When painting the stain, work in sections. I painted an area and left it on for 5-8 minutes and then wiped the excess away. After the entire shutter is done, let the stain dry before doing the second coat. I waited for about 4-6 hours.
Now do a second coat of stain the same way, but use only the rustic mahogany stain for the second coat.
Note: For the side that won’t show, next to the house, I only did the 1 coat of mixed stain. On the outside of the shutters I did the 2 coats.
Step 5: Seal
After the stain is completely dry, wait about 24 hours, then you can apply the urethane. I used water-based, but have always used oil-based in the past. Just use whatever you have on hand or like more. Do 3 coats of the urethane on the front of the shutter and 2 coats on the back of the shutter, waiting about 4 hours in between each coat. (Remember to use sandpaper very lightly between each coat of urethane.)
Note: I urethane the back of the shutter and then while still wet I very carefully flipped it over (make sure not to imprint the wet side with your gloves) and rested in on my painter’s pyramids while I painted the front. This way helps speed up the process. If you haven’t ever used painter’s pyramids, they are life changing and you will never regret buying them, especially since a package is less than $10!
Step 6: Hang
Once the shutters are completely dry you are ready to hang them. You can hang these shutters however you like, but if you are interested in how I hung mine without drilling into the house here is what I did. . .
I first began by measuring my brick where I was going to be hanging the shutters to make sure the brick line was level. Mine was level, but if yours isn’t take that in to account when drilling your D-Rings into the back of the shutters.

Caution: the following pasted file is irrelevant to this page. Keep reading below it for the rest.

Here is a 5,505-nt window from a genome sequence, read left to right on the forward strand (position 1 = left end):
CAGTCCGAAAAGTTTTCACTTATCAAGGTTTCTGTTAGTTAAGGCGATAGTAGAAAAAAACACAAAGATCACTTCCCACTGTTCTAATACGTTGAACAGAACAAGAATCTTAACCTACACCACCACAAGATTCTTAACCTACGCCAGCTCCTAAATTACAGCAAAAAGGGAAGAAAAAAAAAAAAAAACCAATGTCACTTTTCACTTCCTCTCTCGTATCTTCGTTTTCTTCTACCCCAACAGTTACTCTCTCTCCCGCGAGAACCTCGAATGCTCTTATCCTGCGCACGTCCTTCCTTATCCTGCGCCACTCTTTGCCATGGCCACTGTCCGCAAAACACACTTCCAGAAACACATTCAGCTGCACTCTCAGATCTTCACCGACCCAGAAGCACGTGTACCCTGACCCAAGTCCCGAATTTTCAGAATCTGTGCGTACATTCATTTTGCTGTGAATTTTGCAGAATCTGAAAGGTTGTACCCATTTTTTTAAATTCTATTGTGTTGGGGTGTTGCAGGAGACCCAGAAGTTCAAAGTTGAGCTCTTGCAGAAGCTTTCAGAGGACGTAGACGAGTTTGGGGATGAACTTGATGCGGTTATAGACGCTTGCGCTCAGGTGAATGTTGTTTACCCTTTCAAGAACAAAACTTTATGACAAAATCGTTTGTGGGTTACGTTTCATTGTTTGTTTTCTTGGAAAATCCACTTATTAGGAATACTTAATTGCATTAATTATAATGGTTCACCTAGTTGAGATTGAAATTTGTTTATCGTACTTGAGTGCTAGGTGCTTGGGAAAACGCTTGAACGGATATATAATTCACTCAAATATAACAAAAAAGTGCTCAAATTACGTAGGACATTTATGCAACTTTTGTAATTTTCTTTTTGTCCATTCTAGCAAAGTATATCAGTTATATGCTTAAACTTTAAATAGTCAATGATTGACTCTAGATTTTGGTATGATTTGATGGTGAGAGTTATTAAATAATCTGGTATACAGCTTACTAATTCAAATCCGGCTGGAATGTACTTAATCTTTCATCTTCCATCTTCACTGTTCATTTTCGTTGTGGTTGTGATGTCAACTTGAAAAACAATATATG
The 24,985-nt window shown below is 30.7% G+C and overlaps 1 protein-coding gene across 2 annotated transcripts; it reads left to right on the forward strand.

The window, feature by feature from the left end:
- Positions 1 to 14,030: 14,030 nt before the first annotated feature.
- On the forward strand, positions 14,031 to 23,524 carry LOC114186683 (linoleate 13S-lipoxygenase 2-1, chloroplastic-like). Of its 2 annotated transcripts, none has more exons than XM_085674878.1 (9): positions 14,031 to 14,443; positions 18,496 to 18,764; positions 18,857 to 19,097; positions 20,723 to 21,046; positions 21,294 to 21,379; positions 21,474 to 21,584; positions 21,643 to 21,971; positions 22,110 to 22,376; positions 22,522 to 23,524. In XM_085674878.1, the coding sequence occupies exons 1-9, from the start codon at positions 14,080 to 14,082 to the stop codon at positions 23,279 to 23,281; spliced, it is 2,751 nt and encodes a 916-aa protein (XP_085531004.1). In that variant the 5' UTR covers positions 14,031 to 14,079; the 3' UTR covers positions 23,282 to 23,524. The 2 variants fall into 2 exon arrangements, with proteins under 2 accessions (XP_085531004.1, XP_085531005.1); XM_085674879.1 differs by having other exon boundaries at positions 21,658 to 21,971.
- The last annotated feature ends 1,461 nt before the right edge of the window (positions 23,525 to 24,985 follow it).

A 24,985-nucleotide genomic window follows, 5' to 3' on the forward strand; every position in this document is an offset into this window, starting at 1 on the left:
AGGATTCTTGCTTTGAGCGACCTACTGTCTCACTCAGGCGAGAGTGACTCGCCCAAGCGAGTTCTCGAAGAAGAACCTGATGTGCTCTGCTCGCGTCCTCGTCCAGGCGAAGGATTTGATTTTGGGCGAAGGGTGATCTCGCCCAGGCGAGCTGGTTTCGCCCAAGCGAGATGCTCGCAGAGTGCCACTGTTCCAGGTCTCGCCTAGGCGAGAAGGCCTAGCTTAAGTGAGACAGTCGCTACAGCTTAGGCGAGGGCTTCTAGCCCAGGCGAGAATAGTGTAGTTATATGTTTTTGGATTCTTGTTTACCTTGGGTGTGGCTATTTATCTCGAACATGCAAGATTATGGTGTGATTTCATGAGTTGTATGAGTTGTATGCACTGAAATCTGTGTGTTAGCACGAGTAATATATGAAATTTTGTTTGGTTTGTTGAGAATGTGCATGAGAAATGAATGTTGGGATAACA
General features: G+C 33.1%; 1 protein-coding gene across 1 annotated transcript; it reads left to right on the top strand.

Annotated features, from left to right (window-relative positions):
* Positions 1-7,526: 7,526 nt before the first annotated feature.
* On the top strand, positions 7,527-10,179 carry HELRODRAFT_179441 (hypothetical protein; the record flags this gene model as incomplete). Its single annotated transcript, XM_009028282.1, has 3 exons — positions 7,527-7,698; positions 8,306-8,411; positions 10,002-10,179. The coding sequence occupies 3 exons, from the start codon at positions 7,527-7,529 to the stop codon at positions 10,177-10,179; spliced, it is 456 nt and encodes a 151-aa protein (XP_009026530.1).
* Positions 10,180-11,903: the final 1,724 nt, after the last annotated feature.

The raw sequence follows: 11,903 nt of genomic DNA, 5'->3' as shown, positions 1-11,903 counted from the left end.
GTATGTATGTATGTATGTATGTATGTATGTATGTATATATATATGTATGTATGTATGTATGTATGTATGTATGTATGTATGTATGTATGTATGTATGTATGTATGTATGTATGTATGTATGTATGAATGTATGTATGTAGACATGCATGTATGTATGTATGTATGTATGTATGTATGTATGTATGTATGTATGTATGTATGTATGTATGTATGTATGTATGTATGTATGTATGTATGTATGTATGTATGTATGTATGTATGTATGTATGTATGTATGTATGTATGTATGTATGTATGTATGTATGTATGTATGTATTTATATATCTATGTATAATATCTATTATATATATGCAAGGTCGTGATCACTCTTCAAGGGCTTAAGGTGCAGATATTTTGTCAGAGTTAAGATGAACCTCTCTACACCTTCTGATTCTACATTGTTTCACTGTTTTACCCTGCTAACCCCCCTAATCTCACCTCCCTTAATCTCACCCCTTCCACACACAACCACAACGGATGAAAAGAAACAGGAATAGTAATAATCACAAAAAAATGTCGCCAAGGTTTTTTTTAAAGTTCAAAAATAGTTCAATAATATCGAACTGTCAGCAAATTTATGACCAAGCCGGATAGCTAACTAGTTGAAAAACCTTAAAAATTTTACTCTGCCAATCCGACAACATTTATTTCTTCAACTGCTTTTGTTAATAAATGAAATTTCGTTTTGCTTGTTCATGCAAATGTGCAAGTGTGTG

**For each shutter, I used 2 brick clips and 2 D-Rings. So for 1 window you will need 4 brick clips and 4 D-Rings.**
(All the measurements below in red are my measurements, yours will be different depending on your brick and window. I just included mine so you could see how I came up with the measurements that I did.)
Begin by securing the brick clips onto the brick, you want them to fit very snug. I placed mine toward the top 1/4 of the shutter height. I placed mine 1 3/4″ away from the window and 12 3/4″ apart*.
Now measure from the top of the window to the bottom hanging hook. (Mine was 9 1/2″)
*My brick clip hanging measurements refer to the actual hook itself, not the metal that the hook is attached to.
Now on the shutters, I screwed in my large D-Rings. I measured in 1 3/4″ on both sides (this will center the D-Ring on the 2 outer long boards). I measured down 9 1/2″ and placed the top of the D-Ring on that mark. I then used a pencil to mark in the holes where the screws go. (Its down about another 1 to 1 1/2″ from the 9 1/2″ mark.) This is very important! I first drilled my top hole at 9 1/2″ inches and that made the shutters sit not level with my window. Please don’t make the same mistake as me!
Now just hang up those beauties and don’t worry they won’t be going anywhere, really! We had 90+ mph winds a few weeks back and my shutters didn’t even rattle. Enjoy!